We’ve been exploring a list of “Top 10 Communication Skills” for today’s job market. The #1 skill is not providing information, but taking it in. This is listening. When you hang around with other teachers, you often hear someone moan, “They just don’t listen.” They, of course, are students. We, of course, are professionals who listen carefully. Sure we do.
According to Mindtools,
“…research suggests that we remember between 25 percent and 50 percent of what we hear. That means that when you talk to your boss, colleagues, customers or spouse for 10 minutes, they pay attention to less than half of the conversation. This is dismal!
Turn it around and it reveals that when you are receiving directions or being presented with information, you aren’t hearing the whole message either. You hope the important parts are captured in your 25-50 percent, but what if they’re not?”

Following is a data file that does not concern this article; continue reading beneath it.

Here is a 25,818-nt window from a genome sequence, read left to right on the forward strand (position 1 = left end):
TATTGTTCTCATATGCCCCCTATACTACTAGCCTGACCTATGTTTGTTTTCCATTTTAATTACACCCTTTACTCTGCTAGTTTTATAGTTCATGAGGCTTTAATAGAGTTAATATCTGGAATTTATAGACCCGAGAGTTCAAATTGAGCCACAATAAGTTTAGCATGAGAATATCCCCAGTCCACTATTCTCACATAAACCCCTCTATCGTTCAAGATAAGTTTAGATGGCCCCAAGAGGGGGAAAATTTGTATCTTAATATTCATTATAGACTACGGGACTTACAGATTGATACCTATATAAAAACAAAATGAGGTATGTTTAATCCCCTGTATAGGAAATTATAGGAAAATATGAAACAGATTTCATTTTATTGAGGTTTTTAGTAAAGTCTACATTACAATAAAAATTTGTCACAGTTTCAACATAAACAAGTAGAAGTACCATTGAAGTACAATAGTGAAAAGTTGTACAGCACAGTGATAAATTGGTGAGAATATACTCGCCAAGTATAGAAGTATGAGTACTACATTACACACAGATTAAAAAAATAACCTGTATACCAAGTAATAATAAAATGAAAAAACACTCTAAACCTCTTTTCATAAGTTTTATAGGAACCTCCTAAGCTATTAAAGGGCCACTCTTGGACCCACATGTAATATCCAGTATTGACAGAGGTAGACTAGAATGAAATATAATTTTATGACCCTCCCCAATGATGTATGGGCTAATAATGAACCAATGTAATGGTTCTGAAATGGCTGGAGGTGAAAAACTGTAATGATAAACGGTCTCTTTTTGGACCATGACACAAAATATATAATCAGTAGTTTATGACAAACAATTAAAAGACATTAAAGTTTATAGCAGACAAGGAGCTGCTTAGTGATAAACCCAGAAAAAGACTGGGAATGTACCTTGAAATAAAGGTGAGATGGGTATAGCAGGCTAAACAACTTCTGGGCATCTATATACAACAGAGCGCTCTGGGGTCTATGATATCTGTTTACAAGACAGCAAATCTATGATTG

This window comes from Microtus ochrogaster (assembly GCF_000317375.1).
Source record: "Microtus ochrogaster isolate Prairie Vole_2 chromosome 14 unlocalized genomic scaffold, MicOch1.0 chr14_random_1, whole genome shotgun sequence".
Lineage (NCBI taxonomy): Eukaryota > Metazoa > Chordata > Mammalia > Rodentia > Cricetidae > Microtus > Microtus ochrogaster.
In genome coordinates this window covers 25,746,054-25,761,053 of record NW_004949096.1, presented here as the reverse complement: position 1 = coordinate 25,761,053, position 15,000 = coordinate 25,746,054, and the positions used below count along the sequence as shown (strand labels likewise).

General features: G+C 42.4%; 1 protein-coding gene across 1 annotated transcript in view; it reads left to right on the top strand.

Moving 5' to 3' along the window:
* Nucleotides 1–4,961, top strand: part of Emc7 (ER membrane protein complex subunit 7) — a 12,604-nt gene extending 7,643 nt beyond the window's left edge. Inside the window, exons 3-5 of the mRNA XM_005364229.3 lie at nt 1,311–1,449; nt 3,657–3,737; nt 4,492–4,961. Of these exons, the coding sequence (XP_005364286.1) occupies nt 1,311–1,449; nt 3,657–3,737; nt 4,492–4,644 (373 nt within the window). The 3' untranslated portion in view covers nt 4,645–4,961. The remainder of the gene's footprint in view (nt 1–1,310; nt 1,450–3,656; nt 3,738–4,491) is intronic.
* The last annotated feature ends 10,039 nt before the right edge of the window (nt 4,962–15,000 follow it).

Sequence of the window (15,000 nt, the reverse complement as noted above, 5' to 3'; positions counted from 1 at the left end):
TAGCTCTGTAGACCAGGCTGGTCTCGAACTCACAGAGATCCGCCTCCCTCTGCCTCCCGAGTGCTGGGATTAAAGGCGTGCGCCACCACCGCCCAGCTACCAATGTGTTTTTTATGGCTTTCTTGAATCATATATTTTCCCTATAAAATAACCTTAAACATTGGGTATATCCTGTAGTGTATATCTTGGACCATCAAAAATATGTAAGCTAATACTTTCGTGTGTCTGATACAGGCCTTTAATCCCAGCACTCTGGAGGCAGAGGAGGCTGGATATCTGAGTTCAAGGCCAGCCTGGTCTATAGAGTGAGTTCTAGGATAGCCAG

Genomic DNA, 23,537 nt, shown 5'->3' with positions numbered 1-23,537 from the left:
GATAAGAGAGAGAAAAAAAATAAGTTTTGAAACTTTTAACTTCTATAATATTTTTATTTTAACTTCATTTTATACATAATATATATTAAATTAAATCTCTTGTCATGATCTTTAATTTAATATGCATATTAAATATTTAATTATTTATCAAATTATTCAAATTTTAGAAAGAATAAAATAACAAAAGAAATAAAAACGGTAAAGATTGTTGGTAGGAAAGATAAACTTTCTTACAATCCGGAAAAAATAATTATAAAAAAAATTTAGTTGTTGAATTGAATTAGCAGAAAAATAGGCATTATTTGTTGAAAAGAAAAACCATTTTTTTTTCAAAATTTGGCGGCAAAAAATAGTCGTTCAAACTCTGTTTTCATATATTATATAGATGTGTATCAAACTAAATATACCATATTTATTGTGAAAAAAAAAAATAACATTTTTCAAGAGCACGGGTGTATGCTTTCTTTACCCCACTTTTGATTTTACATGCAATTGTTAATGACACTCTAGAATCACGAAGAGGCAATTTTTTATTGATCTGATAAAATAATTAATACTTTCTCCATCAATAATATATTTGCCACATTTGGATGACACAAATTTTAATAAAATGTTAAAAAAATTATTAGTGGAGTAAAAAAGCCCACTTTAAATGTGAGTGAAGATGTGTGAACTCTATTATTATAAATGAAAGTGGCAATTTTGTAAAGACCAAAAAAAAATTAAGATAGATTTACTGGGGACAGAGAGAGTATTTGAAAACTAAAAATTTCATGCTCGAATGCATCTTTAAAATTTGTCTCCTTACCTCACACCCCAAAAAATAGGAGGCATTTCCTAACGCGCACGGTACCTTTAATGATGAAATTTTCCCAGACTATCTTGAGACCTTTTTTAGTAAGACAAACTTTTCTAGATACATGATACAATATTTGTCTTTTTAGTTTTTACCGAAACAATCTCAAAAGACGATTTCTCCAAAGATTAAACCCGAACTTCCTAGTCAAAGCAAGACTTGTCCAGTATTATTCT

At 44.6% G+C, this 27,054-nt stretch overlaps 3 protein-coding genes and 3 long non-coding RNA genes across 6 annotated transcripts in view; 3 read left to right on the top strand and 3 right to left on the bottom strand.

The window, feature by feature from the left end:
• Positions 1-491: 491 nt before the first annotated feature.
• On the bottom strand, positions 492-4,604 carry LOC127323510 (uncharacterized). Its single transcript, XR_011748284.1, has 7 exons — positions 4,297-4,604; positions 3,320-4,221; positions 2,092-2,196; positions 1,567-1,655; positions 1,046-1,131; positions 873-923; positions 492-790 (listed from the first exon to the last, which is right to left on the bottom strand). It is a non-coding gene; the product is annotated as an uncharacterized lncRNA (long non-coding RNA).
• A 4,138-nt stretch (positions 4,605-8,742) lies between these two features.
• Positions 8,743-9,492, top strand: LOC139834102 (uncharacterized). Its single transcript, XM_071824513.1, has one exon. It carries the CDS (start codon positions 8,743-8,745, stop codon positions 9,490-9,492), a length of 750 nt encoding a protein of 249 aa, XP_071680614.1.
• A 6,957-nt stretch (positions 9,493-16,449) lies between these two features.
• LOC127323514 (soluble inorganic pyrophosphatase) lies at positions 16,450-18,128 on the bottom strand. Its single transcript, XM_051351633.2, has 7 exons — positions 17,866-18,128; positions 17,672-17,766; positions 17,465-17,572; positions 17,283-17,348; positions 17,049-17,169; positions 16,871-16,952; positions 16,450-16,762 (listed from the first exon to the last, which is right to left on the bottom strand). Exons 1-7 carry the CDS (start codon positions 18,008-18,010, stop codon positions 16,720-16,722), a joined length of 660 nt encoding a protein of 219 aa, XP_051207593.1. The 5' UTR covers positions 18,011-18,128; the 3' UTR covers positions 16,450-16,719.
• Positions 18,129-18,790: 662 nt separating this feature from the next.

What can we do to improve? A recently published book by Caroline Web, How to Have a Good Day: Harness the Power of Behavioral Science to Transform Your Working Life, (whew!) recommends the tried-and-true “active listening” technique of repeating what you’ve just heard back to the speaker. Webb notes that this is particularly helpful when you don’t agree with a colleague, as the speaker feels affirmed even if you don’t join their side of the argument.
If you aren’t buying the whole active listening thing, then consider your own experiences in teaching. Haven’t you had a student in class who seems to hang on your every word? Maybe she nods or smiles or furrows her brow in thought. Maybe her face says “Aha!” as she scribbles your pearls of wisdom in her notes. Isn’t it easy to start speaking just to her, rather than the classmate who’s looking at her lap (where the phone is) or staring into the middle distance?
If you’re interested in becoming a better listener so that you can model the behaviors you want your students to learn, see “Active Listening: How to Hear What People Are Really Saying” at MindTools.